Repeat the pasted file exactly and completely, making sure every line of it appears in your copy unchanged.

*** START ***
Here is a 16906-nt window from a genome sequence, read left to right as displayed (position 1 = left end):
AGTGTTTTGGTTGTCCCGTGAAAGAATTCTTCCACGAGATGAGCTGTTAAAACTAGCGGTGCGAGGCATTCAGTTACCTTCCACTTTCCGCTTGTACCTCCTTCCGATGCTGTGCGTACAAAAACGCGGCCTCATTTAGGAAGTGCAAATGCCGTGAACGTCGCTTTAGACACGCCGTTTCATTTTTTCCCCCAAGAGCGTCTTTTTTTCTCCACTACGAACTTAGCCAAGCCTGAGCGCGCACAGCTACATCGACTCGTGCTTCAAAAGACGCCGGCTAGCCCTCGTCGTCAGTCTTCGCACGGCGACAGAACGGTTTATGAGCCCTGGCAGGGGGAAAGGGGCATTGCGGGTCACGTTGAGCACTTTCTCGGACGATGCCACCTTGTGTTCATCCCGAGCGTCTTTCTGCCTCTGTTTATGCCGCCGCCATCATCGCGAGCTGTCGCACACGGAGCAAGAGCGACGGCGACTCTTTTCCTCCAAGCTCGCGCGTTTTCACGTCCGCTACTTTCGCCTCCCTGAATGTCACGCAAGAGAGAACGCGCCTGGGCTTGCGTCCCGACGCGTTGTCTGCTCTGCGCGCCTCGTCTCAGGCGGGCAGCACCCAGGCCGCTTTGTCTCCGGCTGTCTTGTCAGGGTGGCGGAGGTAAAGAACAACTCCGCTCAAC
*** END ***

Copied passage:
Here is a 16906-nt window from a genome sequence, read left to right as displayed (position 1 = left end):
AGTGTTTTGGTTGTCCCGTGAAAGAATTCTTCCACGAGATGAGCTGTTAAAACTAGCGGTGCGAGGCATTCAGTTACCTTCCACTTTCCGCTTGTACCTCCTTCCGATGCTGTGCGTACAAAAACGCGGCCTCATTTAGGAAGTGCAAATGCCGTGAACGTCGCTTTAGACACGCCGTTTCATTTTTTCCCCCAAGAGCGTCTTTTTTTCTCCACTACGAACTTAGCCAAGCCTGAGCGCGCACAGCTACATCGACTCGTGCTTCAAAAGACGCCGGCTAGCCCTCGTCGTCAGTCTTCGCACGGCGACAGAACGGTTTATGAGCCCTGGCAGGGGGAAAGGGGCATTGCGGGTCACGTTGAGCACTTTCTCGGACGATGCCACCTTGTGTTCATCCCGAGCGTCTTTCTGCCTCTGTTTATGCCGCCGCCATCATCGCGAGCTGTCGCACACGGAGCAAGAGCGACGGCGACTCTTTTCCTCCAAGCTCGCGCGTTTTCACGTCCGCTACTTTCGCCTCCCTGAATGTCACGCAAGAGAGAACGCGCCTGGGCTTGCGTCCCGACGCGTTGTCTGCTCTGCGCGCCTCGTCTCAGGCGGGCAGCACCCAGGCCGCTTTGTCTCCGGCTGTCTTGTCAGGGTGGCGGAGGTAAAGAACAACTCCGCTCAAC